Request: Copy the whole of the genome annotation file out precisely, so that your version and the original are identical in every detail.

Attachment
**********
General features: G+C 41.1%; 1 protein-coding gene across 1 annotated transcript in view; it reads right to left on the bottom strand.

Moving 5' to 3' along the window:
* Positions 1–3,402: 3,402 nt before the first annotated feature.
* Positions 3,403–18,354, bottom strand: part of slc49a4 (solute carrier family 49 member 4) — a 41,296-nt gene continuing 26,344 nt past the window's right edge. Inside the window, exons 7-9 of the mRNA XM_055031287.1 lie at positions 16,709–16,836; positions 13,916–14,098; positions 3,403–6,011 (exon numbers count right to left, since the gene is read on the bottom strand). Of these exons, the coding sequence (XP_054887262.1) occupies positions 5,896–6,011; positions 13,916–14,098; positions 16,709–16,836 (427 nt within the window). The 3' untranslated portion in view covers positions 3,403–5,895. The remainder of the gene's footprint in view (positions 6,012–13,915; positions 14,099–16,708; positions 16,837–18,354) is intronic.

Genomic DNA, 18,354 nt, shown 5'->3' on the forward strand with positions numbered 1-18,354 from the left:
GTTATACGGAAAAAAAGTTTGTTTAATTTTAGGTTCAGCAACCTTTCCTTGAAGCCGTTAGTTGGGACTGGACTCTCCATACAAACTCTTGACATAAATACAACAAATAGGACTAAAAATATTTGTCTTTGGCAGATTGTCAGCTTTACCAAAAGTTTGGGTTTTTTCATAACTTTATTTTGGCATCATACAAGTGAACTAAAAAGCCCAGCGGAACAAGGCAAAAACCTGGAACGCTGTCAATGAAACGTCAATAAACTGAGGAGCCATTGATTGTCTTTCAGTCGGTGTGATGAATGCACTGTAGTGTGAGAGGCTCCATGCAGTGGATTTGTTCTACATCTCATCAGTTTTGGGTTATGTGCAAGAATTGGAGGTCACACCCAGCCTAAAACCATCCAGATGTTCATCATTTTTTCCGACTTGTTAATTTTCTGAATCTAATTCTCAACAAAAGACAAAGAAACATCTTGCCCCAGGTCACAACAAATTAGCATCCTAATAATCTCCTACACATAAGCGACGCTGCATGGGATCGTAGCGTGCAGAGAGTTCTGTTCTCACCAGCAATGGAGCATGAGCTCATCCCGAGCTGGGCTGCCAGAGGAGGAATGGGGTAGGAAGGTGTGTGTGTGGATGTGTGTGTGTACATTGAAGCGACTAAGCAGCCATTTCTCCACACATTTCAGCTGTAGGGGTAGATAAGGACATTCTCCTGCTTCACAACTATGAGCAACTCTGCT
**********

General features: G+C 41.1%; 1 protein-coding gene across 1 annotated transcript in view; it reads right to left on the bottom strand.

Moving 5' to 3' along the window:
* Positions 1–3,402: 3,402 nt before the first annotated feature.
* Positions 3,403–18,354, bottom strand: part of slc49a4 (solute carrier family 49 member 4) — a 41,296-nt gene continuing 26,344 nt past the window's right edge. Inside the window, exons 7-9 of the mRNA XM_055031287.1 lie at positions 16,709–16,836; positions 13,916–14,098; positions 3,403–6,011 (exon numbers count right to left, since the gene is read on the bottom strand). Of these exons, the coding sequence (XP_054887262.1) occupies positions 5,896–6,011; positions 13,916–14,098; positions 16,709–16,836 (427 nt within the window). The 3' untranslated portion in view covers positions 3,403–5,895. The remainder of the gene's footprint in view (positions 6,012–13,915; positions 14,099–16,708; positions 16,837–18,354) is intronic.

Genomic DNA, 18,354 nt, shown 5'->3' on the forward strand with positions numbered 1-18,354 from the left:
GTTATACGGAAAAAAAGTTTGTTTAATTTTAGGTTCAGCAACCTTTCCTTGAAGCCGTTAGTTGGGACTGGACTCTCCATACAAACTCTTGACATAAATACAACAAATAGGACTAAAAATATTTGTCTTTGGCAGATTGTCAGCTTTACCAAAAGTTTGGGTTTTTTCATAACTTTATTTTGGCATCATACAAGTGAACTAAAAAGCCCAGCGGAACAAGGCAAAAACCTGGAACGCTGTCAATGAAACGTCAATAAACTGAGGAGCCATTGATTGTCTTTCAGTCGGTGTGATGAATGCACTGTAGTGTGAGAGGCTCCATGCAGTGGATTTGTTCTACATCTCATCAGTTTTGGGTTATGTGCAAGAATTGGAGGTCACACCCAGCCTAAAACCATCCAGATGTTCATCATTTTTTCCGACTTGTTAATTTTCTGAATCTAATTCTCAACAAAAGACAAAGAAACATCTTGCCCCAGGTCACAACAAATTAGCATCCTAATAATCTCCTACACATAAGCGACGCTGCATGGGATCGTAGCGTGCAGAGAGTTCTGTTCTCACCAGCAATGGAGCATGAGCTCATCCCGAGCTGGGCTGCCAGAGGAGGAATGGGGTAGGAAGGTGTGTGTGTGGATGTGTGTGTGTACATTGAAGCGACTAAGCAGCCATTTCTCCACACATTTCAGCTGTAGGGGTAGATAAGGACATTCTCCTGCTTCACAACTATGAGCAACTCTGCT